"although i am german, i will never be a systematic theologian; however, i will gladly embrace my german heritage by other means... such as by drinking a cold beer on a saturday night..."

Saturday, April 9, 2011

The Plaza Hotel

I've been told (and acknowledge) that I'm random - too a fault.

However, sometimes being random is great, because even I don't where I'll end up on any given day.
For instance, this evening.  I watched a dance performance at ___________

After the performance...



http://www.theplaza.com/

Wednesday, April 6, 2011

Waitlisted

Last Friday I was thrilled to get into an online class that I had been wait listed to get in.

And then I listened to the first lecture and understood immediately why so many people had dropped out of the class, enabling me to get in.

I immediately regretted my acceptance into the class, but there was nothing I could do - I was screwed.  I had to take the class because Friday was also the absolute last day to register for classes - as well as the last day to drop the less than desirable ones without any financial consequence. 

So I'm stuck listening to this professor all semester who I can hardly understand because his accent is so thick.  I don't want to make this out to be or sound racist.  I have plenty of friends and acquaintances from all around the world - some with fabulous accents, that can, at times, be challenging to understand.  However, I don't pay money to listen them talk, nor do they make take exams on what they say.

You may think I'm exaggerating.  I promise.  I'm not.

In fact, a King's student worker dropped by my cubicle this evening as I was listening to yet another miserable lecture.

She came to inquire, "What language is that in?"

I placed the lecture on pause and explained, "It's English - with a really heavy accent."

"Really?  I thought you were listening to a lecture in Estonian or something.  I was like wow - Katrina must be so smart."

Shoot.  Maybe I should have played it off... it's always good to have the students you work with think you're smart...

I haven't told my dad the news yet, but I know he'll get a kick out of it - and then he'll say something about how he always requests a different doctor when he gets one that he can't understand.

My dad's a great man - and funny.

Last time I was wait listed for a class, and asked my dad to pray that I'd get in, he was thoroughly confused.  Rather than wait listed, he thought I was trying to get into a weightlifting class.  He couldn't understand first off, why I would want to take a weightlifting class, and secondly, why in the world would Fuller Theological Seminary be offering such a class.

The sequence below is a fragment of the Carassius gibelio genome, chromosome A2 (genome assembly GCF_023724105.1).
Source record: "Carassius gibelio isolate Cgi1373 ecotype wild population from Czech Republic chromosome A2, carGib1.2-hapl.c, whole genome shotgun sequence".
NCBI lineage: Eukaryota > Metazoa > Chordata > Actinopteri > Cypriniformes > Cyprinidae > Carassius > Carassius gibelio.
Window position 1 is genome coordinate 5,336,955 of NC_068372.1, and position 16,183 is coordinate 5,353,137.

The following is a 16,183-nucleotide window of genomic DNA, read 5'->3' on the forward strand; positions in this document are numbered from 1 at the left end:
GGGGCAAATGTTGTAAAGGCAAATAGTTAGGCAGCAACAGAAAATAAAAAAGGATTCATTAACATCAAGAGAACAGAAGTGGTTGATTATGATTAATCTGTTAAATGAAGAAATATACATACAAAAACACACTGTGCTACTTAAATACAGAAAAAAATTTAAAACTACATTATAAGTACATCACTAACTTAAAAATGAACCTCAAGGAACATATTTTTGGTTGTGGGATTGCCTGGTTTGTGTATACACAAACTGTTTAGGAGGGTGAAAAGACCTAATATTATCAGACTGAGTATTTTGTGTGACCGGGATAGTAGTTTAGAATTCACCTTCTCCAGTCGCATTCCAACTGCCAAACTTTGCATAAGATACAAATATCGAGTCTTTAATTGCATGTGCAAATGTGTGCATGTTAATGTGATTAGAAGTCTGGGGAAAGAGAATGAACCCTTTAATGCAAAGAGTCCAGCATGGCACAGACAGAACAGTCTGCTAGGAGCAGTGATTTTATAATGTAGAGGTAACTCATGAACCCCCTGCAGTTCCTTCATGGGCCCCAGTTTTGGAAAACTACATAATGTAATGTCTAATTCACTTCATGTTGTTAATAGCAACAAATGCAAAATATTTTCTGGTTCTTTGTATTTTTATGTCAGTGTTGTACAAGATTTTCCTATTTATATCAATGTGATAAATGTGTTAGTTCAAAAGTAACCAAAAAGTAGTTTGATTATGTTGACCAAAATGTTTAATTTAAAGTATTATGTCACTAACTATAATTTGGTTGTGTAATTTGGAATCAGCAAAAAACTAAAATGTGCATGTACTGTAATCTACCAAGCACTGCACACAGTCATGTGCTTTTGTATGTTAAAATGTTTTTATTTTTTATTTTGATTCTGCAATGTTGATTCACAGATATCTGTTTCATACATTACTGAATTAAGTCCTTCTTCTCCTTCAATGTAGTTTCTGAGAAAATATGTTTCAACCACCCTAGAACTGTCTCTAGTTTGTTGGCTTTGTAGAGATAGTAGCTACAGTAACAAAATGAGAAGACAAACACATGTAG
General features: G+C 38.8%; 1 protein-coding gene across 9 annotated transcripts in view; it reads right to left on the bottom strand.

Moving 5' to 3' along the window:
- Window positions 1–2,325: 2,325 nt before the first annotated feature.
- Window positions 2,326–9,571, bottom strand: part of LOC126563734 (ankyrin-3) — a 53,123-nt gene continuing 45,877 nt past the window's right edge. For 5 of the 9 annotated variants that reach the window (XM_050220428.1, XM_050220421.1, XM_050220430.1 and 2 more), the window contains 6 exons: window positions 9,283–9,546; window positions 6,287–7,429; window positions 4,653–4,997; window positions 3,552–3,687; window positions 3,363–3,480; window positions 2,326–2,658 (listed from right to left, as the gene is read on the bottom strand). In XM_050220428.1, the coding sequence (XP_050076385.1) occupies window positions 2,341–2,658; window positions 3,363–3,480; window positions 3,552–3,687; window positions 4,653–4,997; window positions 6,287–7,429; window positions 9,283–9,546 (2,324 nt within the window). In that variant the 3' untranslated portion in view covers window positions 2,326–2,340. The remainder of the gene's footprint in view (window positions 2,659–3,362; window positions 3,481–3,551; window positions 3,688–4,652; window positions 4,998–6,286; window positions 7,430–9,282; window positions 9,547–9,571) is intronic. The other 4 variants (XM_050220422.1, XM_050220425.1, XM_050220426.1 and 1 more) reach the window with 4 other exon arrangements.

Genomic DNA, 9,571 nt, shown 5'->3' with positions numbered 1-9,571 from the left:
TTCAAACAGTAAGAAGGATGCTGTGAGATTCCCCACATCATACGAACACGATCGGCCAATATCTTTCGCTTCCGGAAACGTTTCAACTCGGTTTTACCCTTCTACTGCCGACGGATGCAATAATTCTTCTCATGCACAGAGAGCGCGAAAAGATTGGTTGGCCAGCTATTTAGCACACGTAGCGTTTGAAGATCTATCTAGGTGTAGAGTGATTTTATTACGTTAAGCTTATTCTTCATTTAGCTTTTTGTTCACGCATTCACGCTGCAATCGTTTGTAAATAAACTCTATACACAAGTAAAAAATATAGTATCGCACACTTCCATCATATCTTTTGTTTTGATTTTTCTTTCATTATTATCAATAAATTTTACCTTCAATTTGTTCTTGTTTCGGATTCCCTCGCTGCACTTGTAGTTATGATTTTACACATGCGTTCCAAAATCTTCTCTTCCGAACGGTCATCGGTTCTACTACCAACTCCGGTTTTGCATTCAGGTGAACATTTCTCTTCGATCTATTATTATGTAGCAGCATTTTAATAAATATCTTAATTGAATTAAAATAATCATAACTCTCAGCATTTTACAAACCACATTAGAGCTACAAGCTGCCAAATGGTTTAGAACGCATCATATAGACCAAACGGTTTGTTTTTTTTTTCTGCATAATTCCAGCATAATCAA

Tuesday, April 5, 2011

33rd Street

"I can’t believe you’re doing this!”  I heard the words through sobbing cries, but I didn’t know where the voice was coming from.  I took a few more steps and turned to see a man and a woman and tucked away on a less than private cement stairwell on 33rd Street, not too far from Madison Square Garden.

The woman continued on through her tears, “I gave up EVERYTHING to come here to be with you…”

She carried on, distraught, while he sat with a numb look on his face, displaying no emotion at all.  He already knew he was an a** hole (or so that is my interpretation), so he took the beating by his now ex-girlfriend, or perhaps ex-fiancĂ© without much response.

Then again, I didn’t linger to hear any more of their break up conversation, so I can’t say for certain whether or not he offered a rebuttal.  Instead, I maintained my pace and continued down 33rd Street with my eyes fixed on the Empire State Building. 

I considered for a moment that maybe I should go back, and see if she wanted to talk or go for coffee or drinks later on.  But the timing seemed terrible, and I’m thinking I would have creeped her out, like the man who creeped me out at the bus stop my freshmen year of college – the one who passed by the bus stop several times and then finally came up to me,  handing me a small piece of paper.  He explained, “I couldn’t help but notice you – I would love to take out for coffee some time.  Here’s my number.”  I think he was 27 – I was 18.

But I felt bad for this woman who was probably in her mid-30s.  I couldn’t imagine moving to a city like New York for someone else and for someone else’s dreams - only to have that someone say, “See ya later.”

With the Empire State Building in view it was easy for me to remember why God brought me here – to be a part of what he is doing in and through the lives of college students at The King’s College. 

I pondered the woman’s words, and the reality that I gave up EVERYTHING to be here too, but I came because of God – because I trust him.  But what is different, is that I know He’ll never say, “See ya later.”  I’m so thankful that God has got my back no matter what happens or where I go in life. 

Saturday, April 2, 2011